Thursday, March 21, 2013
Foods that Harm. Foods that Heal
Readers Digest 2013
389 pages Nonfiction
The Short List
My daughter's mother-in-law is an herbalist and nutritionist. She knows all there is to know about herbal and nutritional healing. If you have something physical bothering you, you just call her and she tells you what to do.
Not everyone can have Janice around to tell you what to do and what to eat. The next best thing is Reader's Digest Book's Foods that Harm; Foods that Heal: What to Eat to Beat Disease. It is a handy-dandy guide --very easy to follow with lots of good advice. This is a revised and updated version of a book that has been around for a long time. It is very colorful, very complete, and extremely useful as a family guide.
I did not read this book cover-to-cover. There is no need of that, although I think that a purist like Janice would find it fascinating. The best thing about Foods that Harm; Foods that Heal is I can just pick a topic that I am concerned about and I can find lots of good advice about what to do or eat. Yesterday we used it because my husband asked me what the nutritional difference was between head lettuce, which he prefers, to romaine, which I prefer. I got out Foods that Harm; Foods that Heal and read to him that romaine has five times as much beta-carotene and vitamin C as head lettuce. End of one family argument. The book contains an excellent guide to food-drug interactions; useful tips for cooking foods that you don't generally eat; and what foods to stay away from if you suffer from common ailments. Additionally, it is full of fun facts. For instance, did you know that most commercial chocolate has less caffeine than a cup of decaffeinated coffee?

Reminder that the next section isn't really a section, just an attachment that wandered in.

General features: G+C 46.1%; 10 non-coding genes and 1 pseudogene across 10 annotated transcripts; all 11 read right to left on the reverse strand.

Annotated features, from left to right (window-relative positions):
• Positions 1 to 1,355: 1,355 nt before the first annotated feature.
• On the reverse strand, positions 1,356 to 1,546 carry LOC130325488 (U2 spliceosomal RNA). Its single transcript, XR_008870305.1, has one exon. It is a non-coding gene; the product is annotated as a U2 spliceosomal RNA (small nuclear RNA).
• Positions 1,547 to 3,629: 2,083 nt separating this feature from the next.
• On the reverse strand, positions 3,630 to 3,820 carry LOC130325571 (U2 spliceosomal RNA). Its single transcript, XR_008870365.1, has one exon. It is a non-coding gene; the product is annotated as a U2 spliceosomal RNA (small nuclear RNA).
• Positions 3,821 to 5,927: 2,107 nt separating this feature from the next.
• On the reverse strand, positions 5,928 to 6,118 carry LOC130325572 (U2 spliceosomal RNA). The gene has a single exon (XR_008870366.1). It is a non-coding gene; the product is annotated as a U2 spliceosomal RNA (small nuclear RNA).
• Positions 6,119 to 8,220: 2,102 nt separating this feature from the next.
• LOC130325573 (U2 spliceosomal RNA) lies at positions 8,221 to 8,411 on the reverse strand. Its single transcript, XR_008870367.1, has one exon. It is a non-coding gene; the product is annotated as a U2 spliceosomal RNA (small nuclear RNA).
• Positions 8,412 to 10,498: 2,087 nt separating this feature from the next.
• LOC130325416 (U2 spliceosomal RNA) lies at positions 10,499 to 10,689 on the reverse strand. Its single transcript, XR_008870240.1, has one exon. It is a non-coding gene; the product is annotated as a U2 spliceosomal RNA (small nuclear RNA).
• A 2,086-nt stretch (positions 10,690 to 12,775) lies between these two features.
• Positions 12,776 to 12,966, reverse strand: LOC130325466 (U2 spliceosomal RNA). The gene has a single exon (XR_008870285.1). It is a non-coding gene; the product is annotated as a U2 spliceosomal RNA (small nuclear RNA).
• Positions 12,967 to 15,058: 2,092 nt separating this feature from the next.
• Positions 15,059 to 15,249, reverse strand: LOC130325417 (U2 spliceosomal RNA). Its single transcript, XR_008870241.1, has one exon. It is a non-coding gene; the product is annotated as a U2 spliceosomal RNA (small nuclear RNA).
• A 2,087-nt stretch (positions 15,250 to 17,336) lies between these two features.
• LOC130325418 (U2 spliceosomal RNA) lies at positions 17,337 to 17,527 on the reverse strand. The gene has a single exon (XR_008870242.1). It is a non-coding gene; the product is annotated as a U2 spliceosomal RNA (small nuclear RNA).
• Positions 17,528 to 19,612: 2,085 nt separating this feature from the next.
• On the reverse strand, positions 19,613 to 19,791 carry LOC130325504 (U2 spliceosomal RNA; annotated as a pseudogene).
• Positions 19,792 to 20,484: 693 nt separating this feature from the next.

I think that most households that are concerned about the food that they eat will appreciate having a copy of Foods that Harm; Foods that Heal among their kitchen cookbooks. I received my copy from the publicist.